Nextreme Thermal Solutions' eTEG HV37 thermoelectric power generator converts
waste heat into electrical energy for a variety of self-powered applications in
the wireless sensor, automotive, aerospace, industrial and medical device
HV37 is capable of producing 1.0 mW of output power and an open circuit voltage
of 170 mV at a 10K-T in a footprint of 6 mm2.
At 50K -T, the HV37 produces 24 mW of power and an open circuit voltage
is 0.6mm high and can be configured electrically in series to produce higher
voltage and power outputs.
Nextreme's eTEG devices generate electricity via the
Seebeck Effect where a voltage is produced from the temperature differential
produced by heat flow through the device.
voltage output of the HV37 is enabled by Nextreme's proprietary micro-scale
thermoelectric technology. Certain applications (e.g., generating power off the
heat of the human body, or generating power for wireless sensors) require a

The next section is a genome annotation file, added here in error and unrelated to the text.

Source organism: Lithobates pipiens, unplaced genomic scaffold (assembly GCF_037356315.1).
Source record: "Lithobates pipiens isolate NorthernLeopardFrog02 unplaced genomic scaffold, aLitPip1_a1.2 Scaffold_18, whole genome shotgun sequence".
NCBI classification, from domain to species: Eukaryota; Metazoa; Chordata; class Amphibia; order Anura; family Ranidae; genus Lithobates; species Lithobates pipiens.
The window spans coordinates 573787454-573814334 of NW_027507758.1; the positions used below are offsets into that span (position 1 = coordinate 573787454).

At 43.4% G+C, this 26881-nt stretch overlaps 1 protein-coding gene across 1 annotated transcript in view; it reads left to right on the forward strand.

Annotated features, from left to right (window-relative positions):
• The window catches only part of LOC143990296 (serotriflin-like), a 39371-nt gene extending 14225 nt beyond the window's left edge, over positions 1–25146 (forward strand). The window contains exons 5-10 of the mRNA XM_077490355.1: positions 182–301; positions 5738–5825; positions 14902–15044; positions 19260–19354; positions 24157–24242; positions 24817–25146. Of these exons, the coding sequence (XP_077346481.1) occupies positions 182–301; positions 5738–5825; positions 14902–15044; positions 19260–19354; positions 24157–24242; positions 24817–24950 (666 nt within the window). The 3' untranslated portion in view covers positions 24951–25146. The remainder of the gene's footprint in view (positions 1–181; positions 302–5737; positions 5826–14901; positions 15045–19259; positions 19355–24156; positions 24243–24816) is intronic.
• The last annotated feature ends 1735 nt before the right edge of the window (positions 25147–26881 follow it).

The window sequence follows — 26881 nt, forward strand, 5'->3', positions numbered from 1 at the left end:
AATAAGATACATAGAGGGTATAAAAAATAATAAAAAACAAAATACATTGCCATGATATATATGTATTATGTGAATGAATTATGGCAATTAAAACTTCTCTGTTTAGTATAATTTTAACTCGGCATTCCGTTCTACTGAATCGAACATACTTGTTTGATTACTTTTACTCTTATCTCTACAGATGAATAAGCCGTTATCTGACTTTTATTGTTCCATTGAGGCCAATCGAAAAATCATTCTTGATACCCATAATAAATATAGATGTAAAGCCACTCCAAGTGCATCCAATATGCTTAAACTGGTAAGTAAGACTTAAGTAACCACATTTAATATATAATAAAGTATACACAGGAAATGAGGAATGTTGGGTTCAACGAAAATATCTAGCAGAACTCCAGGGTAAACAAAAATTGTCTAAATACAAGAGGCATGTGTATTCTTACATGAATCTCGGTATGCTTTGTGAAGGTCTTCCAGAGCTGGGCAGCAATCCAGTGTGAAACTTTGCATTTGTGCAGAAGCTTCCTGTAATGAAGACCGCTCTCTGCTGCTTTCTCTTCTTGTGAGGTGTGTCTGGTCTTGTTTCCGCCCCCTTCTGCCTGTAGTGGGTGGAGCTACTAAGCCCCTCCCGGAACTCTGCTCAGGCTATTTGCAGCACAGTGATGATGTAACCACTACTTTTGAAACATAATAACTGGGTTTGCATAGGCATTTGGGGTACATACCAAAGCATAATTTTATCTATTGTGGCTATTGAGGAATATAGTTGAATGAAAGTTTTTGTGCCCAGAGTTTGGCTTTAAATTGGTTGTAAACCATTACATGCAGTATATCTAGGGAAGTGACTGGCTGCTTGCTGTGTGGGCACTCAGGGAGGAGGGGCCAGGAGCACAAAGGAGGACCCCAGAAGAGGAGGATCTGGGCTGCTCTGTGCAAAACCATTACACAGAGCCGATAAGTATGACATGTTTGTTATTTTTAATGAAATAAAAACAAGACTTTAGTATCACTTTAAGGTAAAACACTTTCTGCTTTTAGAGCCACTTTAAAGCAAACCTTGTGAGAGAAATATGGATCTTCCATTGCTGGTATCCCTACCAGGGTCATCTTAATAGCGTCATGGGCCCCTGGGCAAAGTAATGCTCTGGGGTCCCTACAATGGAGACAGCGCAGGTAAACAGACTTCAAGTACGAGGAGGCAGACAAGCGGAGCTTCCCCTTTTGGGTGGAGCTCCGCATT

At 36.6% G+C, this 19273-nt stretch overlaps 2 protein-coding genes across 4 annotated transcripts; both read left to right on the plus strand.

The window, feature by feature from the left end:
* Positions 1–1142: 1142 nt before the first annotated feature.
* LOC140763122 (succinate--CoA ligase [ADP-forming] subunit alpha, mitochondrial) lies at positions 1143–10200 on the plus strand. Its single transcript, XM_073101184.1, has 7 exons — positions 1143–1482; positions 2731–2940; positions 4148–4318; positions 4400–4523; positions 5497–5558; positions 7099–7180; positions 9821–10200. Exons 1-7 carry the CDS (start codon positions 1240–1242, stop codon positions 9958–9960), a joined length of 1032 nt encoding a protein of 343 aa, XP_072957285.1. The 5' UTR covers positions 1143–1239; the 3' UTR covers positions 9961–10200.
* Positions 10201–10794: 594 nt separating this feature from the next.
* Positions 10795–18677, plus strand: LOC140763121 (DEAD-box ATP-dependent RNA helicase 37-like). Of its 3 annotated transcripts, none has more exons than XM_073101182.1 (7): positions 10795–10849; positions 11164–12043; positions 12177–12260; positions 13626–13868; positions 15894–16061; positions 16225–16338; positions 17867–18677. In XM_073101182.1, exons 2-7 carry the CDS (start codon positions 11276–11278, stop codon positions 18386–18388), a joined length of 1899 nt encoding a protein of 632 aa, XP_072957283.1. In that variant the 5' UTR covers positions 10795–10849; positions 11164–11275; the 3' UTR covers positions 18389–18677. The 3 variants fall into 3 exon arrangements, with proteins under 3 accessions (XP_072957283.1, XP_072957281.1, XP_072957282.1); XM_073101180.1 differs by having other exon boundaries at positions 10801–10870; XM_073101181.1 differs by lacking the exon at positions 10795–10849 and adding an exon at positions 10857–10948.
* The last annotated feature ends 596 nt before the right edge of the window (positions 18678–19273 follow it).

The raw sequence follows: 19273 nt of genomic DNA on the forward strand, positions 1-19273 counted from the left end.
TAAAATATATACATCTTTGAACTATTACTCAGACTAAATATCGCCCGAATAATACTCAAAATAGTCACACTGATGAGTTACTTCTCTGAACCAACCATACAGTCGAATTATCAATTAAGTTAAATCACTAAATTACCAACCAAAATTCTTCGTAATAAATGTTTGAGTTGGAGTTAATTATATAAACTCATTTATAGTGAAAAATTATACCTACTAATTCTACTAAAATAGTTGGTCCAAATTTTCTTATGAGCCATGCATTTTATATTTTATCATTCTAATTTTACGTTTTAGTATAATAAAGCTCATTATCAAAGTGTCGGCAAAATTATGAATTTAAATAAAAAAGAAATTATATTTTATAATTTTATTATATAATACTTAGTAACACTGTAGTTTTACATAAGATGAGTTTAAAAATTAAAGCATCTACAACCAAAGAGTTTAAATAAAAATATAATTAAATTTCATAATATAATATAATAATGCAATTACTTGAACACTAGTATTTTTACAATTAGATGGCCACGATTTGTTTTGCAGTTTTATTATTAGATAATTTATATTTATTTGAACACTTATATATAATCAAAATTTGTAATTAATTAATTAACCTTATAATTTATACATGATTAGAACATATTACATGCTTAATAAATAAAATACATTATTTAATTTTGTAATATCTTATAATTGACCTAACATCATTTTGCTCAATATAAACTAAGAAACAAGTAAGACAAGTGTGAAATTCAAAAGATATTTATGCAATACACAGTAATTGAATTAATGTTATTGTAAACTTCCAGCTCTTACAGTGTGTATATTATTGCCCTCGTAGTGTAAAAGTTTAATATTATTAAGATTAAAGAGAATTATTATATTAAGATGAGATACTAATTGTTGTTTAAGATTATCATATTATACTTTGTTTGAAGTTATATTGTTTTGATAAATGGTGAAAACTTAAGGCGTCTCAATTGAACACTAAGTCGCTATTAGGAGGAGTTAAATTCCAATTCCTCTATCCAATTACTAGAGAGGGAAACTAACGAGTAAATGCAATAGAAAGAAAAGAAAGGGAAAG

high density of thermoelectric elements in order to generate power at low
temperature differentials. Nextreme's patented thermal bump fabrication process
can achieve thousands of elements per square centimeter.
HV37 is a replacement module for the eTEG UPF40, Nextreme's first thin-film power generator.
The HV37 has similar power characteristics to the UPF40, but with much higher
output voltage in a smaller footprint. The new module is RoHS-compliant and
manufactured using eutectic gold-tin solder, which enables assembly temperatures
as high as 320C.
The Beam Store from Suitable Technologies is managed by remote workers from places as diverse as New York and Sydney, Australia. Employees attend to store visitors through Beam Smart Presence Systems (SPSs) from the company. The systems combine mobility and video conferencing and allow people to communicate directly from a remote location via a screen as well as move around as if they are actually in the room.
An MIT research team has invented what they see as a solution to the need for biodegradable 3D-printable materials made from something besides petroleum-based sources: a water-based robotic additive extrusion method that makes objects from biodegradable hydrogel composites.
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